With these tactics, one has to wonder if they're related to scientology.
i work A LOT of concerts and i can tell you this--clear channel rules the music/meda world with an iron fist.
tell them we're sick of their shit. BOYCOTT CLEAR CHANNEL
Clear channel boycott
by blackflagsoveramerica Thursday March 27, 2003 at 01:35 AM
shut these fucks down
NY Times Reveals Link Between Clear Channel And Pro-War Rallies
by Arnaud Hubert Tuesday March 25, 2003 at 11:40 PM
Media conglomerate Clear Channel, which operates many radio stations in the Bay Area, has orchestrated "Rally for America" pro-war demonstrations around the country.
Paul Krugman detailed in his colum in today's New York Times
how Tom Hicks, vice-chairman of Clear Channel Communications, is behind pro-war rallies that have been presented as independent initiatives by local radio stations. Interestingly enough, most of the stations in question belong to his group, which in the Bay Area owns KMEL-FM, KYLD-FM (Wild 94.9), KABL-AM, KKSF-FM, KISQ-FM (KISS-FM), KUFX-FM (KFOX), KSJO- FM, KIOI-FM (Star 101.3) and KLDZ-FM (Channel 104.9).
This is hardly surprising, considering Premiere Radio Networks, Inc., a subsidiary of Clear Channel Worldwide, publicized last week "Glenn Beck's Rallies for American Troops". Premiere Radio Networks also syndicates Rush Limbaugh and Dr. Laura's programs across the country.
Like many other media outlets, Clear Channel offers war coverage, particularly thanks to Houston-based KTRH-AM reporter Aaron Katersky, who is currently embedded with the Marine Fighter Attack Squadron 533.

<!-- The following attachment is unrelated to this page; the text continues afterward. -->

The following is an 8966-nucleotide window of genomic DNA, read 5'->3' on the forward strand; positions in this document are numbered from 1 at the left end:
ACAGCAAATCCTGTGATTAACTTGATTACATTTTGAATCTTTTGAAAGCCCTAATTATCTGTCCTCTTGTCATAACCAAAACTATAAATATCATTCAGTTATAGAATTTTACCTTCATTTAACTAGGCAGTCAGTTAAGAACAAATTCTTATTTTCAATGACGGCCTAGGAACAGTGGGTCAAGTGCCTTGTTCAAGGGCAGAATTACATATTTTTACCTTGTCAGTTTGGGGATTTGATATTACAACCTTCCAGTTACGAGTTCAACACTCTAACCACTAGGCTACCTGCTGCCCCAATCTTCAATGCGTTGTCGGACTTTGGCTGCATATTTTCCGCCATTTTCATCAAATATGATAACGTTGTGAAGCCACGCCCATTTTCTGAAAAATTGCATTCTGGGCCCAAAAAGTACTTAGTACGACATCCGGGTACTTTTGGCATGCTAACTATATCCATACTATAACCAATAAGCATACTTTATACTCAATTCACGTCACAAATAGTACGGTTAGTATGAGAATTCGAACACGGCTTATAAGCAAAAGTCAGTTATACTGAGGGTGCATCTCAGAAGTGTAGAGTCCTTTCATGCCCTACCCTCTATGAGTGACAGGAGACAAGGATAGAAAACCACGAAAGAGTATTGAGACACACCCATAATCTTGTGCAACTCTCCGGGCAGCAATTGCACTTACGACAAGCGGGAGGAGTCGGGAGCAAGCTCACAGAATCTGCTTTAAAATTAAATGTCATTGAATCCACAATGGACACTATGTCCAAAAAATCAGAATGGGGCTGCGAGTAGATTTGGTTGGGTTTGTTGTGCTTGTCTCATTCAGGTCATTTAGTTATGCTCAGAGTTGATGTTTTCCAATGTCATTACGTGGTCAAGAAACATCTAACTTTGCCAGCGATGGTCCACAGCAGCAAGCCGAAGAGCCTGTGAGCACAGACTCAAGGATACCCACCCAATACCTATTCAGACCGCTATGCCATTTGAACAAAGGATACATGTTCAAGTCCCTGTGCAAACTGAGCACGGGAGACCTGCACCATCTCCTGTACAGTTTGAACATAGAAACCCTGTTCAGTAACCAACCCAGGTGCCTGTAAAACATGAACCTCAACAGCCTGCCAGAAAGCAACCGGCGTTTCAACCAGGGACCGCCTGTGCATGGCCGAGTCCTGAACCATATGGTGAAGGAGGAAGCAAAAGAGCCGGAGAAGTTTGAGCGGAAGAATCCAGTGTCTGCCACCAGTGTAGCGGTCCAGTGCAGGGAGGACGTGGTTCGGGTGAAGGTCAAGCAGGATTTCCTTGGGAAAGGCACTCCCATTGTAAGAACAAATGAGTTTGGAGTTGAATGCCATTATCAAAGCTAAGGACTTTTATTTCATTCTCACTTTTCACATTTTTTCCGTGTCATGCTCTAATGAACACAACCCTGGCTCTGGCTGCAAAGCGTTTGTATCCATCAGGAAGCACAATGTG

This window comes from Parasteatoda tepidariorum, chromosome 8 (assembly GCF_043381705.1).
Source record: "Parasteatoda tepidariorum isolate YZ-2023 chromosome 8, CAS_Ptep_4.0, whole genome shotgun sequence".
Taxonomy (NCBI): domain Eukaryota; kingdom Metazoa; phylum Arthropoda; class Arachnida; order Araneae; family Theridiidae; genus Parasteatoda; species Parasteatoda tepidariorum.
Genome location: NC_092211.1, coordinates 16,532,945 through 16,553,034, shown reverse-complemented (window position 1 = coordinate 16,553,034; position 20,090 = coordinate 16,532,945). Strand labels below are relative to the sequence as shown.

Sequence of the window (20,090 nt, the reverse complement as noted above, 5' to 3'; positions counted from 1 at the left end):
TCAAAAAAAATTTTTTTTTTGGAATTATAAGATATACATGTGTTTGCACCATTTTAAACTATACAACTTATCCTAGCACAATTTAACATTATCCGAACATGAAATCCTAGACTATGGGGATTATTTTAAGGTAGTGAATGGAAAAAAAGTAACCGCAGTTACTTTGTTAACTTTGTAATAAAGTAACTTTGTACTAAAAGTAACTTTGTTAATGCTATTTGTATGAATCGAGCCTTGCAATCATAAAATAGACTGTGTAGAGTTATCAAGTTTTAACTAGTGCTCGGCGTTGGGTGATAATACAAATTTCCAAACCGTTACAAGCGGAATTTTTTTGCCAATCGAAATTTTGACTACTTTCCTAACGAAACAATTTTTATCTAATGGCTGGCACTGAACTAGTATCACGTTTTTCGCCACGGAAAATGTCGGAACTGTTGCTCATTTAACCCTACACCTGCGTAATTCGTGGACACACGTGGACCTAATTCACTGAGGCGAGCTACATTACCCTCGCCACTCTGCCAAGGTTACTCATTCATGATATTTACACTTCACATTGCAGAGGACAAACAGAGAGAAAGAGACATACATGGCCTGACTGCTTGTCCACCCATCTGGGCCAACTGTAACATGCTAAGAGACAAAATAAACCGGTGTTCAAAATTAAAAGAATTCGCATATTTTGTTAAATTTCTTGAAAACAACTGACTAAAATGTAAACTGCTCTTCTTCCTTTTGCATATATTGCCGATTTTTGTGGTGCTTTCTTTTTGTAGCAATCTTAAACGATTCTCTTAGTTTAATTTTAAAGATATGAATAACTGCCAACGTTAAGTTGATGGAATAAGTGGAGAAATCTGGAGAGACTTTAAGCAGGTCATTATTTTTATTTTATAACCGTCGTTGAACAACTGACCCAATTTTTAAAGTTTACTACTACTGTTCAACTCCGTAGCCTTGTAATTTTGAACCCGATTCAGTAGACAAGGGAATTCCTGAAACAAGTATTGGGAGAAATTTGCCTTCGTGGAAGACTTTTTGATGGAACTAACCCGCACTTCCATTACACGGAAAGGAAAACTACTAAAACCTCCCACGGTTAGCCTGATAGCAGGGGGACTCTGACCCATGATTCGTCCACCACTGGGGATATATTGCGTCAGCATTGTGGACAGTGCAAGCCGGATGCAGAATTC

See also Salon's coverage of Clear Channel for more.
Clear Channel Inc., who owns over 1200 radio stations in the U.S., is
sponsoring pro-war rallies across the country. The article is a few days
old and more have been planned since. They also own or run numerous
large performance venues in the U.S. and U.K. including: SF's Warfield
and Fillmore, Shoreline Amphitheatre, Chronicle Pavillion, and the Greek
Theater in Berkeley.
Boycott their radio stations and venues and call or email your local stations.
Please forward this . . . .
For a list of Clear Channel venues see: http://www.clearchannel.com/entertainment/venue.php
For radio stations see: http://www.clearchannel.com/radio/search.php
Clear Channel Sponsoring Pro-War Rallies: http://www.commondreams.org/headlines03/0319-01.htm
Published on Wednesday, March 19, 2003 by the Chicago Tribune